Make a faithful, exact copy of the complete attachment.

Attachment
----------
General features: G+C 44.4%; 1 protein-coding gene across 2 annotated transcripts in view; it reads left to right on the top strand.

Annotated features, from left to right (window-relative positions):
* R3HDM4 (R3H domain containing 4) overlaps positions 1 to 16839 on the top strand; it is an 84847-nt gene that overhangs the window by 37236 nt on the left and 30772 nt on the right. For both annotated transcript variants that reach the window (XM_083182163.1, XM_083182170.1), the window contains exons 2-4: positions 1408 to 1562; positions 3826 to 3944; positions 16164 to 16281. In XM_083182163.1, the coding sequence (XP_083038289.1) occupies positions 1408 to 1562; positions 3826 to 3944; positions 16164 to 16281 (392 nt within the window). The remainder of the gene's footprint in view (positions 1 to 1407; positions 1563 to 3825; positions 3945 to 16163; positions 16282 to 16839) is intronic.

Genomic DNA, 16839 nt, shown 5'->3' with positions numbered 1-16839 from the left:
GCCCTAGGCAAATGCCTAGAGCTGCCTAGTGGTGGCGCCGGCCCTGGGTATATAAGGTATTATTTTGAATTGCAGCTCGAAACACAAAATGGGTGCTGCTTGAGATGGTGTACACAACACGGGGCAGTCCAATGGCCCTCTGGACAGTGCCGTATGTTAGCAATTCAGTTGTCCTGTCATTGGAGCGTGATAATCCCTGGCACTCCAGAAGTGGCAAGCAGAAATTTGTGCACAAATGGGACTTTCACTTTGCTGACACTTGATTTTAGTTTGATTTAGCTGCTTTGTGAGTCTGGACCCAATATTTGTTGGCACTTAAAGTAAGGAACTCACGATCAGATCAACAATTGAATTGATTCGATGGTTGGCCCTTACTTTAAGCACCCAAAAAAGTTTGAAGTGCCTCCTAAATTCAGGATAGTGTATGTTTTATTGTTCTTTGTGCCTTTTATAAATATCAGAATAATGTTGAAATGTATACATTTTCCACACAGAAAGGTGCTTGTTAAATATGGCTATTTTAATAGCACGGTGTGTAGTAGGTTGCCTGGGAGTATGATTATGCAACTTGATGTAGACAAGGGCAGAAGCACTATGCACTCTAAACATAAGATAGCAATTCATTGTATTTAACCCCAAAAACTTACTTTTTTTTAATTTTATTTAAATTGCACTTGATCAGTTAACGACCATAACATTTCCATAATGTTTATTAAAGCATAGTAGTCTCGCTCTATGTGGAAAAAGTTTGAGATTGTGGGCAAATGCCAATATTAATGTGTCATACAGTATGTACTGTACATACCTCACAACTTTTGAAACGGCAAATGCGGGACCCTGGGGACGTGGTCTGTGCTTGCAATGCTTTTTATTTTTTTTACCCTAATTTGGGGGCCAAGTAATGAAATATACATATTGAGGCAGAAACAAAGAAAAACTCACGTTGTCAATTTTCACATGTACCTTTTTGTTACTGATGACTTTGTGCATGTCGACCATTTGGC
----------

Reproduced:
General features: G+C 44.4%; 1 protein-coding gene across 2 annotated transcripts in view; it reads left to right on the top strand.

Annotated features, from left to right (window-relative positions):
* R3HDM4 (R3H domain containing 4) overlaps positions 1 to 16839 on the top strand; it is an 84847-nt gene that overhangs the window by 37236 nt on the left and 30772 nt on the right. For both annotated transcript variants that reach the window (XM_083182163.1, XM_083182170.1), the window contains exons 2-4: positions 1408 to 1562; positions 3826 to 3944; positions 16164 to 16281. In XM_083182163.1, the coding sequence (XP_083038289.1) occupies positions 1408 to 1562; positions 3826 to 3944; positions 16164 to 16281 (392 nt within the window). The remainder of the gene's footprint in view (positions 1 to 1407; positions 1563 to 3825; positions 3945 to 16163; positions 16282 to 16839) is intronic.

Genomic DNA, 16839 nt, shown 5'->3' with positions numbered 1-16839 from the left:
GCCCTAGGCAAATGCCTAGAGCTGCCTAGTGGTGGCGCCGGCCCTGGGTATATAAGGTATTATTTTGAATTGCAGCTCGAAACACAAAATGGGTGCTGCTTGAGATGGTGTACACAACACGGGGCAGTCCAATGGCCCTCTGGACAGTGCCGTATGTTAGCAATTCAGTTGTCCTGTCATTGGAGCGTGATAATCCCTGGCACTCCAGAAGTGGCAAGCAGAAATTTGTGCACAAATGGGACTTTCACTTTGCTGACACTTGATTTTAGTTTGATTTAGCTGCTTTGTGAGTCTGGACCCAATATTTGTTGGCACTTAAAGTAAGGAACTCACGATCAGATCAACAATTGAATTGATTCGATGGTTGGCCCTTACTTTAAGCACCCAAAAAAGTTTGAAGTGCCTCCTAAATTCAGGATAGTGTATGTTTTATTGTTCTTTGTGCCTTTTATAAATATCAGAATAATGTTGAAATGTATACATTTTCCACACAGAAAGGTGCTTGTTAAATATGGCTATTTTAATAGCACGGTGTGTAGTAGGTTGCCTGGGAGTATGATTATGCAACTTGATGTAGACAAGGGCAGAAGCACTATGCACTCTAAACATAAGATAGCAATTCATTGTATTTAACCCCAAAAACTTACTTTTTTTTAATTTTATTTAAATTGCACTTGATCAGTTAACGACCATAACATTTCCATAATGTTTATTAAAGCATAGTAGTCTCGCTCTATGTGGAAAAAGTTTGAGATTGTGGGCAAATGCCAATATTAATGTGTCATACAGTATGTACTGTACATACCTCACAACTTTTGAAACGGCAAATGCGGGACCCTGGGGACGTGGTCTGTGCTTGCAATGCTTTTTATTTTTTTTACCCTAATTTGGGGGCCAAGTAATGAAATATACATATTGAGGCAGAAACAAAGAAAAACTCACGTTGTCAATTTTCACATGTACCTTTTTGTTACTGATGACTTTGTGCATGTCGACCATTTGGC